We came for the Hot Air Balloon Festival. Check the website for dates of the next one & the venue. There were exhibitions & craft stalls, some free stuff, plenty of food stalls (but is cheaper & a better variety if you just eat in town, outisde the venue) there were miniture hot air balloons, proper big hot air balloons taking off, motorbike stunts and more! It wouldve been a bit better if there was more seating, instead of just the muddy grass (we were tired from previous days activities) and ended up going home early. Parking was a little difficult when we arrived, so if you can get there early to avoid the traffic, or just walk in!
I have been through this pass many times
and it offers some great views which are typical for
The A542 road to the Horseshoe Pass offers some of the most spectacular views
in Wales as it climbs from Llangollen around a wide valley to form the shape of its name.
An annual stage in the now defunct Tour of Britain cycle race, the steady
incline of the road reaches a maximum height of 417 metres or 1,367ft .
This particular route dates from 1811 as part of a major turnpike road
constructed across the area and replaced the less spectacular, but extremely steep,
Bwlch Rhiwvelen. Due to the altitiude the Pass is frequently closed in
winter due to heavy snowfalls.
One of my main goals in coming to Wales was to see this aqueduct which is one of the most spectacular in Britain. The canal is fed from the River Dee and the Dee runs under the aqueduct. The famous engineer, Thomas Telford, built Pontcysyllte Aqueduct in 1795. It is a protected Grade I listed building, a Welsh National Monument and is one of the seven wonders of the British Inland Waterways System
We couldn't drive to the town on the other side [Trevor] because they were working on the highway bridge (stone bridge) on the road that went to it (photo 2), so we went to the east end, parked and walked across the aqueduct, our grandson actually was invited to hop on one of the boats and he rode part of the way.
There is about 5 inches or so water on each side of the boats doing across. The aqueduct is 125 feet in the air and the water trough is only about 7 feet wide and 5.3 feet deep. The height apparently concerns some people but not others. I saw a man standing on the roof of the canal boat taking pictures.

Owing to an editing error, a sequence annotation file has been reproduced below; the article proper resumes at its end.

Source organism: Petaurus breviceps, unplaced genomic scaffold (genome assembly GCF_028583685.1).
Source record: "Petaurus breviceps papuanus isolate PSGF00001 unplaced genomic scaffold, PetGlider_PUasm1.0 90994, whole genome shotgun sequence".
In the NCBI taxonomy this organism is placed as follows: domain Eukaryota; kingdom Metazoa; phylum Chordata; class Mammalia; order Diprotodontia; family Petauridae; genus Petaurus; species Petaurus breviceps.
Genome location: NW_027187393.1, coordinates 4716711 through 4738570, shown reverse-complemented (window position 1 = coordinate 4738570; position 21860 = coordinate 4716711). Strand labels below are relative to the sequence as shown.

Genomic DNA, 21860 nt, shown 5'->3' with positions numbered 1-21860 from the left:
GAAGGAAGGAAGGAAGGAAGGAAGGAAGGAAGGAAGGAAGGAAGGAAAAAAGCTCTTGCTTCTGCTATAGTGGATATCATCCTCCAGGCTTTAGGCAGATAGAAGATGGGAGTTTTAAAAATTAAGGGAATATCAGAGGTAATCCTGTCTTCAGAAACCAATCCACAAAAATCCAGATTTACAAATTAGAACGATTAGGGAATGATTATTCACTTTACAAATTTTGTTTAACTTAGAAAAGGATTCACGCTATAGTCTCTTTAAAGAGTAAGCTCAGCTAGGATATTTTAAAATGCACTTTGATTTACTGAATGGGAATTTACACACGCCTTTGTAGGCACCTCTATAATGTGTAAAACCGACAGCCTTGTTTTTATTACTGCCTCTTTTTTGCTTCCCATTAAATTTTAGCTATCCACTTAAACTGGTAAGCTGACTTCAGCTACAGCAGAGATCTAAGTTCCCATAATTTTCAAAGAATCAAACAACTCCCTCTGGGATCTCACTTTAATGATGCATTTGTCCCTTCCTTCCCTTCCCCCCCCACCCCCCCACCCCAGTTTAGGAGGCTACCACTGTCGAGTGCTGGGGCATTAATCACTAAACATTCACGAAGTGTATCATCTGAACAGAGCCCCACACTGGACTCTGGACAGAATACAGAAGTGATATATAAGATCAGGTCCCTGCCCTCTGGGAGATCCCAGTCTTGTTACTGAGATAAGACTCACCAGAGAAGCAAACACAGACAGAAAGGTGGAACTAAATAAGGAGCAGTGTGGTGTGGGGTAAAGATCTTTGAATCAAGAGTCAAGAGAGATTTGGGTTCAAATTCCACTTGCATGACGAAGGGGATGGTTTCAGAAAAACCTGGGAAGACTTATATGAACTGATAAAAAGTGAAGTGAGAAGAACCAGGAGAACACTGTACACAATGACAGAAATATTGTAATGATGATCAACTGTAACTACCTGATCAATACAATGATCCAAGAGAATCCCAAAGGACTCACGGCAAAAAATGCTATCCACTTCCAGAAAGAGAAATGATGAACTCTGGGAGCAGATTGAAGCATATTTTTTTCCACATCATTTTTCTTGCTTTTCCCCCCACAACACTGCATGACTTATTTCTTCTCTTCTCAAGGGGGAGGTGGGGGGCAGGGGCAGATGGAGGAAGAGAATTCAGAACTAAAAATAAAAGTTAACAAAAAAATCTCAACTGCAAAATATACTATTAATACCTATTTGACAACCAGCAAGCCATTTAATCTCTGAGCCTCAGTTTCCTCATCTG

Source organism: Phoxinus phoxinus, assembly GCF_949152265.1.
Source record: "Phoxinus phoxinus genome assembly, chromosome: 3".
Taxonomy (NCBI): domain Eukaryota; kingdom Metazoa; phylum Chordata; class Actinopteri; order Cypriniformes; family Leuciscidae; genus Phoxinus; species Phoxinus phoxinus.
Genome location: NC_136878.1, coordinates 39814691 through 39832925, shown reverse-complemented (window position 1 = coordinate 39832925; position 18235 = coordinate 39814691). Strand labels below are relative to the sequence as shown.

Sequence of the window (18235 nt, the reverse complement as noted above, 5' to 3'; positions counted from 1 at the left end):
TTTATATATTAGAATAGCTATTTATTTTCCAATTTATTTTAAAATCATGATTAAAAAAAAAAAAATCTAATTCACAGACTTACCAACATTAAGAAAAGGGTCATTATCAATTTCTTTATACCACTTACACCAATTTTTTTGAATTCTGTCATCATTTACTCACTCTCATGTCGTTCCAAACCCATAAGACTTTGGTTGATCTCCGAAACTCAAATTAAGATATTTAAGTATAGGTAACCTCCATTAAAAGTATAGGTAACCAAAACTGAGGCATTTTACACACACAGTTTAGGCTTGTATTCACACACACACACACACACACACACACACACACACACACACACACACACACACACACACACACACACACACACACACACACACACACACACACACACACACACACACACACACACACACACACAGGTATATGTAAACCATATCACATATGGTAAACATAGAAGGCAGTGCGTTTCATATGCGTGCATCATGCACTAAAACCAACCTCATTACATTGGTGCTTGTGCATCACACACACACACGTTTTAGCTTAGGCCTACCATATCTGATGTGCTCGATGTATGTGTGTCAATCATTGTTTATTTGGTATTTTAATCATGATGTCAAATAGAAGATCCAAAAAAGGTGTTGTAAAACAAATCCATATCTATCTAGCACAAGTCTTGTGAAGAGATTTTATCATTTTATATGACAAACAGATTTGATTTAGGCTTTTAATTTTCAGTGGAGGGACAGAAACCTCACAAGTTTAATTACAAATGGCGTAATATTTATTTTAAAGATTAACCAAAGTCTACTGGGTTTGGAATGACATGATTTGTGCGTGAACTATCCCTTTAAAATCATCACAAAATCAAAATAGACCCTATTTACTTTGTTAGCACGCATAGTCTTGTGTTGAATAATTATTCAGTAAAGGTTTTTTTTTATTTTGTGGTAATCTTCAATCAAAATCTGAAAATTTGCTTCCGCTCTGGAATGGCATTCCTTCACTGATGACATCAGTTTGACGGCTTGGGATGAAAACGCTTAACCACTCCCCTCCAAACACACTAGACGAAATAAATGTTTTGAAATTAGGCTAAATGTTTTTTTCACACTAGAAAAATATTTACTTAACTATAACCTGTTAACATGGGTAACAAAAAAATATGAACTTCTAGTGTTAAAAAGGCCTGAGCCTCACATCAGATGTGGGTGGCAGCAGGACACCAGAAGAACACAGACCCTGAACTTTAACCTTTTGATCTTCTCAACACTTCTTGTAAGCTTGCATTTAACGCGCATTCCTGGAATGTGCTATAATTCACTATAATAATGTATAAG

I saw one lady with a toddler asleep in a sling across her chest, walking fast along the aqueduct with a camera in her hand (photo 3), while her husband drove the canal boat and red headed twin girls played in the front. Presumably she was going ahead to take photos.
There were a lot of canal boats coming across the aqueduct as there is a center there at Trevor.
We drove down to the football field that we'd seen from the top, and I walked down to the little stone bridge, and I talked to the bridge workers and took some pictures
When leaving the Hot Air Balloon festival, there was sooo much traffic, so we decided to go the opposite way, and thought our SatNav would tell us a quick way out... however we ended up going straight down this road for about 15 miles... little narrow windy roads! We became a little stressed, and concerned, but in the end it was a lovley drive as the roads became wider, we could see straight over all the hills, which were covered in purple heather, was lovely! there were also lots of sheep everywhere over the roads...
Can you pronounce it?
Glin-dif-erd-wee. and not a vowel it it!
This is one of the main intermediate stations on the Llangollen staeam preservation railway. The villiage itself is quite isolated.
You may note that the booking office is of wooden construction and was saved from destruction in the Crewe area and transported to Glyndyfrdwy.
The original station building, although still very much still standing and situated on the other platform, is now a private residence, bought by the owners when the railway closed down in the 1960's.
The scenery here in this area is 'to die for'!